WASHINGTON – Having already invented “thousands” of parents who begged him to bring home the bodies of their Korean War veteran children, President Donald Trump is now inventing hundreds of such repatriations that haven’t actually happened.
The return of the remains of American service members who were killed in that war has become a major “victory” Trump likes to claim from his June 12 meeting in Singapore with North Korean dictator Kim Jong Un.
“It was the last thing I asked,” he told a gathering of Nevada Republicans on Saturday. “I said, ‘Do you mind, would I be able to get the remains back of all those great heroes from so many years ago?’ And he said, ‘I will do that.’ And you probably read, they have already done 200 people. Which is so great.”
On Monday, Trump told a rally audience in South Carolina: “We’re getting the remains of our great heroes back.”
The only problem: No remains have yet been returned, and it is unclear when that might happen. “We have not yet physically received them,” Secretary of State Mike Pompeo told the Senate Appropriations Committee on Wednesday, but said that he is “optimistic” it would take place “in the not-too-distant future.”
That explanation was not sufficient for Iraq War veteran Will Fischer, with the progressive veterans group VoteVets.
“It’s beyond the pale to lie about remains of fallen service persons already being returned, when they, in fact, haven’t been,” Fischer said. “Remains like these aren’t some prize, where you can make up some big fish stories. These are troops who died in war, and whose families have had no closure. He disrespected Gold Star families during the campaign, and he’s doing it now.”
It’s beyond the pale to lie about remains of fallen service persons already being returned, when they, in fact, haven’t been. Remains like these aren’t some prize, where you can make up some big fish stories. Iraq War veteran Will Fischer
The White House press office did not respond to HuffPost’s queries Thursday about why Trump was falsely claiming that bodies had been returned. They also did not provide the name of a single parent of a Korean War service member who had lobbied Trump.
Such parents, if they exist, would be of extremely advanced age. Fighting in Korea ended in 1953. A parent with a child killed there likely would have been at least 35 years old then ― and at least 100 years old today. Trump nevertheless claimed in a June 13 Fox News interview that “thousands” of such parents had asked him on the 2016 campaign trail for his help getting their children’s bodies home should he win the presidency. (According to the U.S. Census, there were only 53,364 centenarians alive in the entire country in 2010.)
Trump, whose penchant for falsehoods appears to have ramped up in recent weeks, has spun an entire series of unsubstantiated claims about the June 12 summit with Kim to portray it as a tremendous success.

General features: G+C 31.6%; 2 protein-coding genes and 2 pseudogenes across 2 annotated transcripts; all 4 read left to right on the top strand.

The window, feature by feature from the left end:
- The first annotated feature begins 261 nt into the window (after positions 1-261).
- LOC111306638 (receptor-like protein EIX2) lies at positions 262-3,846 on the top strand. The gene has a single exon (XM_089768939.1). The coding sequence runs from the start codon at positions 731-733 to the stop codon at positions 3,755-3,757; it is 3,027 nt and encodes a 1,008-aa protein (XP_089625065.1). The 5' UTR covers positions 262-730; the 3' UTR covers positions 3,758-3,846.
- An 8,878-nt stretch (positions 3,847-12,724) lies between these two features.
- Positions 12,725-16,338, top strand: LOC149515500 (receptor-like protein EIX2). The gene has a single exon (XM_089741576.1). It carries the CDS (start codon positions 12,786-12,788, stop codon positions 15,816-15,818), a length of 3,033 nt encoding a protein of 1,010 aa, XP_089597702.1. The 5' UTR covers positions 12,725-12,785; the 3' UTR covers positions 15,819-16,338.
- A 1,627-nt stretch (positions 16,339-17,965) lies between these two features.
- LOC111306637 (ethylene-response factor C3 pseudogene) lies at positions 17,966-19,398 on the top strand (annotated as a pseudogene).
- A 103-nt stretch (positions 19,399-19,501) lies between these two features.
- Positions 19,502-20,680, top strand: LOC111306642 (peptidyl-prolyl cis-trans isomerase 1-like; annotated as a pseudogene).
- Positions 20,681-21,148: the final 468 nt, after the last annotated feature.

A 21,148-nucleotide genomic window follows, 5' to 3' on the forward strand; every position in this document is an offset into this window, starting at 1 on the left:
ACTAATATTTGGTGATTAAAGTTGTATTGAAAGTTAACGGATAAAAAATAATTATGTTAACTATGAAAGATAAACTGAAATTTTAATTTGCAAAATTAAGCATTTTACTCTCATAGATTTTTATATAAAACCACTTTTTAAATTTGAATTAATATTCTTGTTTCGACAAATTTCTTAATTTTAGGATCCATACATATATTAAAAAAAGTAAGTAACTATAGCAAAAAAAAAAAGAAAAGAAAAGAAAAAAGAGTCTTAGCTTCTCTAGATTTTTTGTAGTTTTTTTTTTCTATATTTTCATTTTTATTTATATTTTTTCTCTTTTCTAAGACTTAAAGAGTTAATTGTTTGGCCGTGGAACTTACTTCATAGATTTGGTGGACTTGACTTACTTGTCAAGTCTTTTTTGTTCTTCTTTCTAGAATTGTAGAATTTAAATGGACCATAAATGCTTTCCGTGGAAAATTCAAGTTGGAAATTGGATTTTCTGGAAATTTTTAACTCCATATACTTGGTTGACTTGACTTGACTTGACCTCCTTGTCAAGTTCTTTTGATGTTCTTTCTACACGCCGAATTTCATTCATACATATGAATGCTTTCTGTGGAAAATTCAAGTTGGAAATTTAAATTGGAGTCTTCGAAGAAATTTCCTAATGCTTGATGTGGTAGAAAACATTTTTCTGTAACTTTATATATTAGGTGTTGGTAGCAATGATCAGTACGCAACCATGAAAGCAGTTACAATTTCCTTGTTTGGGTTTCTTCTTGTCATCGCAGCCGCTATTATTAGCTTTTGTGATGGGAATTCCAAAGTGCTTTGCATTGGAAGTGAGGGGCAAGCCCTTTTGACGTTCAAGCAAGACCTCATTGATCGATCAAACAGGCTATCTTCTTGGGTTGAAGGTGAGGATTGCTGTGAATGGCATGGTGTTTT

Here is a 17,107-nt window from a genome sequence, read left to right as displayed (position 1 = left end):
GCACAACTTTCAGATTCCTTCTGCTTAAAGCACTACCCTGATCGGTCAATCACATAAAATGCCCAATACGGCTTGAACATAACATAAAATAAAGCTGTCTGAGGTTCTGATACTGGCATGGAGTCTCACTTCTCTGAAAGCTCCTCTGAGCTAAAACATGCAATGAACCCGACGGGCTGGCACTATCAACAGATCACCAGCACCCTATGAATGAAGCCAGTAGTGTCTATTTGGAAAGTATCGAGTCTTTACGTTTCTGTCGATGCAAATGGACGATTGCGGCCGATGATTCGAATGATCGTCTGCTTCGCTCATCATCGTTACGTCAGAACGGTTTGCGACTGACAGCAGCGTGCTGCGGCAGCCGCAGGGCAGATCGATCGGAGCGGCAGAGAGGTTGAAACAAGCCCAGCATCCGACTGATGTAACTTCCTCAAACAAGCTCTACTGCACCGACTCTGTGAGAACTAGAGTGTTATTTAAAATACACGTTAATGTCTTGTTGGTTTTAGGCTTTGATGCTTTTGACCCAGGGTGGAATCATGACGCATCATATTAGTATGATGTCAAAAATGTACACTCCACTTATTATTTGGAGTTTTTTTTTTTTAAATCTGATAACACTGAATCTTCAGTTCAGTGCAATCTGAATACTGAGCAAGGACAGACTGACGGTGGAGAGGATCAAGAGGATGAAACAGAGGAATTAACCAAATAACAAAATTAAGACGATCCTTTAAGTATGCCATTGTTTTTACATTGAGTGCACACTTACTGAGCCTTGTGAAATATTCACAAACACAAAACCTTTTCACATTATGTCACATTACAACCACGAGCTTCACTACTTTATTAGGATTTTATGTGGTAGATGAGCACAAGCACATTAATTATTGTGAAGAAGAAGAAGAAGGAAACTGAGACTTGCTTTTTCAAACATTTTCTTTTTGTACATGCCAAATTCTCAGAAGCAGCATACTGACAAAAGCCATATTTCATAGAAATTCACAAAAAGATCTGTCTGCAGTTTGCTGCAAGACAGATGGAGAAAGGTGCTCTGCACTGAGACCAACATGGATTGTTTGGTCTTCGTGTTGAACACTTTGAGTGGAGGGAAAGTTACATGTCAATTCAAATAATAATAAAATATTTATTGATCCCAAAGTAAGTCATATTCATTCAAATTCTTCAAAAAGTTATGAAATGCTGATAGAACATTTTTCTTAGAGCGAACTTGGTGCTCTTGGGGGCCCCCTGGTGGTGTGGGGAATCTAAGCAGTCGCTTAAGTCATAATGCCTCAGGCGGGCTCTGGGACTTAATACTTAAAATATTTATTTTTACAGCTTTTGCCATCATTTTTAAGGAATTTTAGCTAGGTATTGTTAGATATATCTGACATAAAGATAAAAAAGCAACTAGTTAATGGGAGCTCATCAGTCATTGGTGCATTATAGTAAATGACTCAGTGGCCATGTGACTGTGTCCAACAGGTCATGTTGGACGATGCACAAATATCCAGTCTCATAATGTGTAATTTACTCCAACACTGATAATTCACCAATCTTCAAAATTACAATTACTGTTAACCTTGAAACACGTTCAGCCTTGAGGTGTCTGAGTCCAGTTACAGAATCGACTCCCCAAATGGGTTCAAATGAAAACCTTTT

“There is no longer a Nuclear Threat from North Korea,” he boasted in a June 13 tweet upon his return to Washington from Singapore.
Since then, Trump has, on numerous occasions, said that Kim has begun to “denuclearize,” thanks to the short communique they signed. “We signed a piece of paper and it was a beautiful piece of paper, it said we will denuke, we will this, we will that, we will get the remains back, we will do all of these things, a lot of things,” he told the South Carolina crowd.
North Korea, however, has not yet taken any steps to “denuclearize,” and, to the contrary, appears to be continuing work on a nuclear research facility. Further, the very word “denuclearize” is a North Korean term of art stretching back decades through the tenures of Kim’s father and grandfather, the two previous dictators. They had defined it as meaning that North Korea would give up its nuclear program when the rest of the world did so, or when the United States withdrew its troops from South Korea.
Trump also boasts that he was able to secure the release of three American hostages held by Kim’s totalitarian regime ― but fails to point out that it was Kim’s regime that took them hostage in the first place.
“He’s in his own private universe on this one,” said Joshua Pollack, a senior research associate at the James Martin Center for Nonproliferation Studies. “He believes it’s all basically happened.”
In his Senate appearance Wednesday, Pompeo acknowledged that North Korea was still, in fact, a nuclear threat. But he defended Trump’s decision to give Kim a summit meeting ― something Kim’s father and grandfather had also wanted for the increased worldwide stature it would bring them.
“What the president intended there, I’m confident ― I’m confident what he intended there was: ‘We did reduce the threat,’” Pompeo told senators. “I don’t think there’s any doubt about that. We took the tension level down.”
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